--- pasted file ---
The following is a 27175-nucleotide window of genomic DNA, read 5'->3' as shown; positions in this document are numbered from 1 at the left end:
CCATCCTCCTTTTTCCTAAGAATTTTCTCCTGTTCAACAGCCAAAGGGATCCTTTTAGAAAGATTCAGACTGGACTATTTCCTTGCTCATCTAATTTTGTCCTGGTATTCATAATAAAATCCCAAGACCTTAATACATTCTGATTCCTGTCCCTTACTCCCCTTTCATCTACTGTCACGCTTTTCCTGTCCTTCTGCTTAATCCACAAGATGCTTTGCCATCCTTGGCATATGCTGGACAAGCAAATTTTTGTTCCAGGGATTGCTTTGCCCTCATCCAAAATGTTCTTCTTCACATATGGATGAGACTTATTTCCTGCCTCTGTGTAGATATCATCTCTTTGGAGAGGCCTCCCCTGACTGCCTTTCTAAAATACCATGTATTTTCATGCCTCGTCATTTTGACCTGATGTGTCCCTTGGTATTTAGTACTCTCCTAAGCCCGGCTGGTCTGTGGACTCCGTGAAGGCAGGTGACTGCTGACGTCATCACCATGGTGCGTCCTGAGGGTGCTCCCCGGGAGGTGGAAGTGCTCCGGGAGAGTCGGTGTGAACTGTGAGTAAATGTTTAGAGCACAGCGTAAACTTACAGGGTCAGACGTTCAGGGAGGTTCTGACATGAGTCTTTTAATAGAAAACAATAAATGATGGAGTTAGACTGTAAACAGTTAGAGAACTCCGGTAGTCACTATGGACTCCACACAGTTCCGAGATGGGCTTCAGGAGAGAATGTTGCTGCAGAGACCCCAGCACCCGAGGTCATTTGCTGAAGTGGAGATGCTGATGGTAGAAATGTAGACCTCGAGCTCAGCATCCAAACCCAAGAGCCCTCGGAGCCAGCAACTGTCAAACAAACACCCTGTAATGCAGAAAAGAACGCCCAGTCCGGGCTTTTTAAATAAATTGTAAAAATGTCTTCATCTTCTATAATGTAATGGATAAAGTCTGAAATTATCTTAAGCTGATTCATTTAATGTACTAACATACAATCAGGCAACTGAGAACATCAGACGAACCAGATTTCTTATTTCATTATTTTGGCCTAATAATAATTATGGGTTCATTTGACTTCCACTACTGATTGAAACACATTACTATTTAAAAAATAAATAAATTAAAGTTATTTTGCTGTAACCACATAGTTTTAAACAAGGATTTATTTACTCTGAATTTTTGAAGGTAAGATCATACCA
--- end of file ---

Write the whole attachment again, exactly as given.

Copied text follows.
The following is a 27175-nucleotide window of genomic DNA, read 5'->3' as shown; positions in this document are numbered from 1 at the left end:
CCATCCTCCTTTTTCCTAAGAATTTTCTCCTGTTCAACAGCCAAAGGGATCCTTTTAGAAAGATTCAGACTGGACTATTTCCTTGCTCATCTAATTTTGTCCTGGTATTCATAATAAAATCCCAAGACCTTAATACATTCTGATTCCTGTCCCTTACTCCCCTTTCATCTACTGTCACGCTTTTCCTGTCCTTCTGCTTAATCCACAAGATGCTTTGCCATCCTTGGCATATGCTGGACAAGCAAATTTTTGTTCCAGGGATTGCTTTGCCCTCATCCAAAATGTTCTTCTTCACATATGGATGAGACTTATTTCCTGCCTCTGTGTAGATATCATCTCTTTGGAGAGGCCTCCCCTGACTGCCTTTCTAAAATACCATGTATTTTCATGCCTCGTCATTTTGACCTGATGTGTCCCTTGGTATTTAGTACTCTCCTAAGCCCGGCTGGTCTGTGGACTCCGTGAAGGCAGGTGACTGCTGACGTCATCACCATGGTGCGTCCTGAGGGTGCTCCCCGGGAGGTGGAAGTGCTCCGGGAGAGTCGGTGTGAACTGTGAGTAAATGTTTAGAGCACAGCGTAAACTTACAGGGTCAGACGTTCAGGGAGGTTCTGACATGAGTCTTTTAATAGAAAACAATAAATGATGGAGTTAGACTGTAAACAGTTAGAGAACTCCGGTAGTCACTATGGACTCCACACAGTTCCGAGATGGGCTTCAGGAGAGAATGTTGCTGCAGAGACCCCAGCACCCGAGGTCATTTGCTGAAGTGGAGATGCTGATGGTAGAAATGTAGACCTCGAGCTCAGCATCCAAACCCAAGAGCCCTCGGAGCCAGCAACTGTCAAACAAACACCCTGTAATGCAGAAAAGAACGCCCAGTCCGGGCTTTTTAAATAAATTGTAAAAATGTCTTCATCTTCTATAATGTAATGGATAAAGTCTGAAATTATCTTAAGCTGATTCATTTAATGTACTAACATACAATCAGGCAACTGAGAACATCAGACGAACCAGATTTCTTATTTCATTATTTTGGCCTAATAATAATTATGGGTTCATTTGACTTCCACTACTGATTGAAACACATTACTATTTAAAAAATAAATAAATTAAAGTTATTTTGCTGTAACCACATAGTTTTAAACAAGGATTTATTTACTCTGAATTTTTGAAGGTAAGATCATACCA